Nancy Trovillo CARNEGIE, b. Sep.1882 Pittsburgh [1900c.], d.1954, In 1924, after the death of her brother George, she moved into the Plum Orchard mansion.
CARNEGIES NIECE WED COACHMAN --- UNCLE GLAD; Real Love Match With No Worthless Duke in It, He Says. MARRIAGE WAS A YEAR AGO Mrs. Hever Preferred a Man Who Had Been "Lord Somebody or Others" Coachman.
Andrew Carnegie made public yesterday the marriage of his niece, Nancy T. Carnegie, to her riding master, James Hever, which took place more than a year ago. At the same time Mr. Carnegie gave out a statement expressing himself as better pleased that she should have married a sober, moral, good man, without wealth, rather than a "worthless Duke."
Mrs. Hever is the daughter of Thomas M. Carnegie, who was the brother of Andrew Carnegie, and who is associated with the ironmaster in the coke business. He died several years ago leaving a fortune of several millions. His widow resides in Pittsburgh part of the year, but is much of the time at her handsom Southern country place at Fernandina named “Dungeness” by her husband. She is very fond of horseback riding and all kinds of out-door sports, owns a yacht and entertains lavishly.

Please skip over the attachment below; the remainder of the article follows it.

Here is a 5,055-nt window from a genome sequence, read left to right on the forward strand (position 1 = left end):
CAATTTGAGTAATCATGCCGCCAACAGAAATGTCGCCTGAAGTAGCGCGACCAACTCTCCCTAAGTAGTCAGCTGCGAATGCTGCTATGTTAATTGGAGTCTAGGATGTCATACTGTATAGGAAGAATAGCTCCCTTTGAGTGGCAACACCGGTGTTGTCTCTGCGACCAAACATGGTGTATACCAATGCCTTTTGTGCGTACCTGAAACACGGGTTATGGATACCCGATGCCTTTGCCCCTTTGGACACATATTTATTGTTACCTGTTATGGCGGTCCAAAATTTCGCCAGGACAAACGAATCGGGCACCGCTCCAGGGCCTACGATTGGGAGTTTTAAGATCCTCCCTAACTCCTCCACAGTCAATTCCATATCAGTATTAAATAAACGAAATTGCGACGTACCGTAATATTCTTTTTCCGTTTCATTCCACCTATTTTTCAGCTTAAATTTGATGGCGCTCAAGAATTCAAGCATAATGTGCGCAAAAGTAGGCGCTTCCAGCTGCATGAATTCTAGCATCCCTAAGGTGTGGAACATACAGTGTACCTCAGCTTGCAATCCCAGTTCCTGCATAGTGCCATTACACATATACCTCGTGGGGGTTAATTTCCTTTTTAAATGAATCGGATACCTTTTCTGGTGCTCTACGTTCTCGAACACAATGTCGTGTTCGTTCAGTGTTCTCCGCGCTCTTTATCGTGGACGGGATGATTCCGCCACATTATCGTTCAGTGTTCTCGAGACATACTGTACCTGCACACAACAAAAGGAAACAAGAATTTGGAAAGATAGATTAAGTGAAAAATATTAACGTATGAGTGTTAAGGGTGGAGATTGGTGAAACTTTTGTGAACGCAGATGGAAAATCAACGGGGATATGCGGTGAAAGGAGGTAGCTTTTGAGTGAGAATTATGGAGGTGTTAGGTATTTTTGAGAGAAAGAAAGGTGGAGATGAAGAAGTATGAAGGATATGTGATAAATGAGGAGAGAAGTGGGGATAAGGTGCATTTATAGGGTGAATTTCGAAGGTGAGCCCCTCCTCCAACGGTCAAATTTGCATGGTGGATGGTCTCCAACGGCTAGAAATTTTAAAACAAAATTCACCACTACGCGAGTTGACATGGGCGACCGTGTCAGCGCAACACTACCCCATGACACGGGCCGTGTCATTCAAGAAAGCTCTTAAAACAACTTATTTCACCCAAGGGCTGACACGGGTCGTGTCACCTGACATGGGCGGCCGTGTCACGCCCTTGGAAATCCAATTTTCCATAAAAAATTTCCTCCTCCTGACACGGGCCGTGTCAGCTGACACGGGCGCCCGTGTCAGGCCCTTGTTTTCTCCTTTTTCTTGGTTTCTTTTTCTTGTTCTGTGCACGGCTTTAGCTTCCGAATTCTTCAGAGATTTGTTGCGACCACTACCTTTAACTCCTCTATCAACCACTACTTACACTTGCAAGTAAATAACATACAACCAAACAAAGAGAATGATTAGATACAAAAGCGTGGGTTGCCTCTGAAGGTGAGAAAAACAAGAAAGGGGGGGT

Her daughter Nancy, who is twenty-four years old, inherited much of her mother’s love of outdoor life.
The attachment between Hever and Miss Carnegie began to be noticed in Pittsburgh about two years ago. Hever at that time left his place with Mrs. Carnegie and came to New York. He established a riding academy on Seventh Avenue. Then it became known that Miss Carnegie sometimes visited relatives in this city with her mother. Later Mr, Hever went to Newport. where Miss Carnegie had already gone. He also paid frequent visits to Fernandina.
Mr. and Mrs. Hever are said to have been married by a Roman Catholis priest in this city last Spring. Mr. Hever is a Catholic; his wife is an Episcopalian.
When Mr. and Mrs. Hever arriver the other day they were met by Mrs. Andrew Carnegie, George Lauder Carnegie and Thomas Morrison Carnegie and Mrs. Perkins, Mrs Heaver’s sister. They went directly to the home of Andrew Carnegie and afterward to 19 West Thirty-first Street. They left there on Tuesday last going to the home of Thomas Morrison Carnegie, who lives at the Lorraine, but soon left there. It was said at both these places last night that their whereabouts was not known. [New York Times 20 Apr.1905, p.9:]